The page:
Headaches and SITTING 

Prolonged sitting can often result in not only neck pain, but a headache by the end of the day. In this blog we are exploring why sitting can contribute to the development of headaches and what you can do to help.

What type of headaches are we taking about?

There are a myriad of signs and symptoms that headache sufferers experience. In this blog we are referring to this type of headache:

  • Pain experienced around the base of the skull and upper neck
  • Temporal headaches
  • Headaches that follow on from neck pain, this can include migraine type headaches

2 types of postural headaches:

The following two causes of headaches are what we most commonly see in our office. Many people that suffer, often refer to these headaches as ‘normal’. There is no such thing as a ‘normal’  headache and what they are referring this expected consequence, after sitting for hours on end. Read on to find out if your headaches and sitting are possibly linked.

1. Suboccipital headaches

When sitting for prolonged periods of time, then a person’s posture will tend to change. What is commonly observed is the following:

  • Forward head posture, where the head is sitting in front of the shoulders
  • Rounding of the shoulders
  • Hunched shoulders
  • Extension of the skull on the neck (chin jutting out)

This posture leads to a cascade of events, including:

  • Tension building up in the muscles around the upper back, primarily the trapezius muscle and levator scapulae
  • Pulling of these muscles on the base of the skull
  • Locking of the joints at the top of the neck that meet the skull
  • Nerve and muscle irritation, referring pain into the back of the skull and head

2. Neck headaches (Cervicogenic)

We are designed to move throughout the day and when we sit for long periods of time – we are not moving enough. Muscles can tense up and cause jamming of joints, which both can result in referred pain to the neck and head, including the temporal areas.

Sitting in front of a computer can cause tension from:

  • Not getting up often enough
  • Sitting with poor posture, head forward, shoulders rounded, low back not supported
  • Poor desk ergonomics
  • Structural loss of normal neck forward curve (neck curve is reduced at all times, not just when sitting)

Tips to help yourself:

Try improving the following by taking on one or two of the suggestions at a time:

  • Get your desk set up ergonomic
  • Take regular breaks every 30-40 minutes
  • Do some shoulder rolls and pectoral stretches mid morning and mid afternoon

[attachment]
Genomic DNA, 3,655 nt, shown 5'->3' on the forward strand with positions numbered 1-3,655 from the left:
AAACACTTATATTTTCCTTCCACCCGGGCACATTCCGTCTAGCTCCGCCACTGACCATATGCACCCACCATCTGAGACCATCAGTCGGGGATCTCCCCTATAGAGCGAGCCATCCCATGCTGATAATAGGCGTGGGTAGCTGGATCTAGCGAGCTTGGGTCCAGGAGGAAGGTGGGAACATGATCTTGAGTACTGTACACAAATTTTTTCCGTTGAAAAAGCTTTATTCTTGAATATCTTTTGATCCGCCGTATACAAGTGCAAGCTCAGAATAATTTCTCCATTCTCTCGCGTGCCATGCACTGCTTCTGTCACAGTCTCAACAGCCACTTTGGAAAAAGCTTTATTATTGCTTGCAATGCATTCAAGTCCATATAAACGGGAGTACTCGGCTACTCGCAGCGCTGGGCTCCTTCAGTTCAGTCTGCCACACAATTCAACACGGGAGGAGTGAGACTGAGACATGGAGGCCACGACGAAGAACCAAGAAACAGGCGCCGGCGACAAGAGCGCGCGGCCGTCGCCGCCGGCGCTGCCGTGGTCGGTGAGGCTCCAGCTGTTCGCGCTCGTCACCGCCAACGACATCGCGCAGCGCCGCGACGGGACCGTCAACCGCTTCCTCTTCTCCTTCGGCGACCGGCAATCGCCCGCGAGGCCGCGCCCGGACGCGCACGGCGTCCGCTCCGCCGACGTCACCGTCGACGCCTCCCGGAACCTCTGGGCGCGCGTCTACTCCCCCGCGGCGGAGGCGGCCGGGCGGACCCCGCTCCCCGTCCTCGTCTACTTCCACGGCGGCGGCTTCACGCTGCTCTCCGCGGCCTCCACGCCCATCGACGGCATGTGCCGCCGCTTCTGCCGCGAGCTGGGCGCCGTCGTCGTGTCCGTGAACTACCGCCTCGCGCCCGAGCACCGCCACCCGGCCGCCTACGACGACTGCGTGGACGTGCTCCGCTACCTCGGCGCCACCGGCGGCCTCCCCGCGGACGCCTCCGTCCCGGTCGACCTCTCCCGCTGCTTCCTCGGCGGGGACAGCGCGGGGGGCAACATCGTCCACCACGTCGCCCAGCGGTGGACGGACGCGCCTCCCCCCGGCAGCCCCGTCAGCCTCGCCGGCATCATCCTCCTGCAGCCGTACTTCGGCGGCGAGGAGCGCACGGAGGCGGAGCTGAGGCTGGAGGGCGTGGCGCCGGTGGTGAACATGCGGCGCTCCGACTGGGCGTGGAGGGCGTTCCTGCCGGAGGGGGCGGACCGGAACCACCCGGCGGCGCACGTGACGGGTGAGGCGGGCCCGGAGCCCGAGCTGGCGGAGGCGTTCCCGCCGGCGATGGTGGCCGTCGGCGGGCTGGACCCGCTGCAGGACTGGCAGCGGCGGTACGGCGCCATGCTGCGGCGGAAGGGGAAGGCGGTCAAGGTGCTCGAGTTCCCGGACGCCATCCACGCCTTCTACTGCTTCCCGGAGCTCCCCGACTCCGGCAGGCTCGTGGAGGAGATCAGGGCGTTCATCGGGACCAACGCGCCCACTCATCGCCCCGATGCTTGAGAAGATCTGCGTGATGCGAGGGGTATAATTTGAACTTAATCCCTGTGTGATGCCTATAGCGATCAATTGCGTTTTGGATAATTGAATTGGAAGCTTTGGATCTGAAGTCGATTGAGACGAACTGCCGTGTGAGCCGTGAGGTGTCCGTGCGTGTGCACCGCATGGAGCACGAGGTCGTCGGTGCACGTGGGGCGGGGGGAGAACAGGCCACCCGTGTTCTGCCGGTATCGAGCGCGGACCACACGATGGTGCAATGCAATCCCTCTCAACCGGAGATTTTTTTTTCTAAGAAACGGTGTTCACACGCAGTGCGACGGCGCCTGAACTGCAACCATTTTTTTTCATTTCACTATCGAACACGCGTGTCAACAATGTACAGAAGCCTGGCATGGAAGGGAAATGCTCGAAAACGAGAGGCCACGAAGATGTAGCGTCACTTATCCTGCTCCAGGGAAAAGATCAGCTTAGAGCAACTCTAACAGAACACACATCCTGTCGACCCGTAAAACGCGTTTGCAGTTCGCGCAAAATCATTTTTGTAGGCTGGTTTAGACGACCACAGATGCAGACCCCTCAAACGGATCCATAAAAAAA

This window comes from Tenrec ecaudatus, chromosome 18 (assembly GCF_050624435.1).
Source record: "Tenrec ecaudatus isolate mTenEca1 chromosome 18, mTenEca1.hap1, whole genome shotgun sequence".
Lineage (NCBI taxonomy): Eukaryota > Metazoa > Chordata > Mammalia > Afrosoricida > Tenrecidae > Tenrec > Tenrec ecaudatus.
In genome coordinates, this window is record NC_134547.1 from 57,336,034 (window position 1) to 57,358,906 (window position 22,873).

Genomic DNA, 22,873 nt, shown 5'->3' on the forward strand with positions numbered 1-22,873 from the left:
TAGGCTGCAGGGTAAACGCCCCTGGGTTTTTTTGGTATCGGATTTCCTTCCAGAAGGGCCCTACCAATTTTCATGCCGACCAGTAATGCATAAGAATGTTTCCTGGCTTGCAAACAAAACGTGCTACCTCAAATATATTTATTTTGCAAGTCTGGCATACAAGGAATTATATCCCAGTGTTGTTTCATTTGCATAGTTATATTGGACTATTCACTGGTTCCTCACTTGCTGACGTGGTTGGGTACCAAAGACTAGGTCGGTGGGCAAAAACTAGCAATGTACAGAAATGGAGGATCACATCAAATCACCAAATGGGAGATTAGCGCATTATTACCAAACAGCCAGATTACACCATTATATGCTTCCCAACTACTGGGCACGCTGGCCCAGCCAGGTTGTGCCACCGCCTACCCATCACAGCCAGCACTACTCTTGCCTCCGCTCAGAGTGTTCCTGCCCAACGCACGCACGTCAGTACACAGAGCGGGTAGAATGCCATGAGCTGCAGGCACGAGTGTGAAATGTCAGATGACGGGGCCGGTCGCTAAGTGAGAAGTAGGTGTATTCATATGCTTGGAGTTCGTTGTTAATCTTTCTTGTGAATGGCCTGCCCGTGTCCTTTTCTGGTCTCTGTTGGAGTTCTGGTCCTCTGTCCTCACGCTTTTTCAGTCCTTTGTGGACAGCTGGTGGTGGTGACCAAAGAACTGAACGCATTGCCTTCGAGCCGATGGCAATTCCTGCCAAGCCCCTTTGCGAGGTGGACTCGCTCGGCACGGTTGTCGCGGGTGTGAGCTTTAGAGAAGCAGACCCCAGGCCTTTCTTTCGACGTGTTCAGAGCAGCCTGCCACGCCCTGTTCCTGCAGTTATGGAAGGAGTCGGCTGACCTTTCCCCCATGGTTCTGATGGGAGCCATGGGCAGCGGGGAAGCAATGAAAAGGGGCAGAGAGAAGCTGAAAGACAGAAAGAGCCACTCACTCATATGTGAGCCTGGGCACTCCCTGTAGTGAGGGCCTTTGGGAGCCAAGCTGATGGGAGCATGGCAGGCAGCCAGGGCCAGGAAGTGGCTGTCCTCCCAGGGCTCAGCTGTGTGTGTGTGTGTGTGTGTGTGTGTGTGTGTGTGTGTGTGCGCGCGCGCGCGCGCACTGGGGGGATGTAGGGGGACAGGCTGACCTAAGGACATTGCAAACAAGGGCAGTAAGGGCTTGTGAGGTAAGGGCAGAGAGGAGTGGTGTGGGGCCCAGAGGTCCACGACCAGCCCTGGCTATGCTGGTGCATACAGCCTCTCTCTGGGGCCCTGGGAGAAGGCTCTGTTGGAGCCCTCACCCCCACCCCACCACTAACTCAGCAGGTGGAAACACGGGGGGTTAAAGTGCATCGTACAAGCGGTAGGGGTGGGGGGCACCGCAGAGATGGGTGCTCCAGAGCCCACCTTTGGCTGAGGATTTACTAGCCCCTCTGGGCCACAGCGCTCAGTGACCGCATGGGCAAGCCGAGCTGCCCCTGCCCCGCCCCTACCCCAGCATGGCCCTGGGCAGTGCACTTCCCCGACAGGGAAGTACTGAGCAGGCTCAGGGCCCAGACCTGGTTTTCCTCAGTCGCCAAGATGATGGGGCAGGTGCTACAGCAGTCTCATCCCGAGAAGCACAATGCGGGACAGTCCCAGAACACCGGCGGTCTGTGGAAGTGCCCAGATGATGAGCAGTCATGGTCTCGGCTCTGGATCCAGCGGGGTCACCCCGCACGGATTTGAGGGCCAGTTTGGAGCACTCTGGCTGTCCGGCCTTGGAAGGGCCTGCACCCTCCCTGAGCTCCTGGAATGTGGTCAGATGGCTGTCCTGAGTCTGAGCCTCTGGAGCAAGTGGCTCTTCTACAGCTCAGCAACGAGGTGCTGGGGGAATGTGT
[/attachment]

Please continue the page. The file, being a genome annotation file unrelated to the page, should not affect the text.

• Have someone take a photo of you sitting so you can assess your own posture. Are you sitting with ideal posture, can you improve anything?

What happens if none of these suggestions help?

If you have improved your posture and time spent in front of computers and other electronic devices, including phones and laptops then the problem may be a neck curve issue.

A loss of curve causes increase strain on neck joints and muscles and can result in neck pain and headaches.

What can be done to help neck curve issues: Seek help from a chiropractor who is trained in CBP, Chiropractic BioPhysics if your neck curve is not ideal. They have the knowledge of how to assess and help an altered neck curve.


In 2021, research was done on looking at how improving the neck curve would impact headaches that stem from the neck. What we refer to as cervicogenic headaches (CGH). The 2 year randomised control study looked at the results at 10 weeks, but also followed up after 1 and 2 years.

Results: Two groups with chronic headaches were given rehabilitation. One group had the cervical Dennerroll, an orthopaedic curve corrective appliance added. The results were similar between the groups after 10 weeks, however “At 1-year and 2-year follow-up, the addition of the denneroll orthotic device revealed positive influence on CGH management outcomes.” (1)

If you are after a CBP practitioner then go to the official CBP website https://idealspine.com/

When is a headache serious/medical emergency?

There are times when headaches could be a sign of something sinister. Chiropractors are trained to understand this. See medical attention if your headache:

  • Sudden onset and unusual in nature, such as severe stabbing or shooting pains
  • Associated with other neurological symptoms and signs, such as slurred speech, muscle weakness on one side of body
  • Follows on from a recent medical diagnosis, such as diabetes, cancer

(1) https://www.sciencedirect.com/science/article/pii/S2405844021005727


Lisa Smycz, chiropractor 

If you would like to know more about what ideal posture looks like, then CLICK HERE.  

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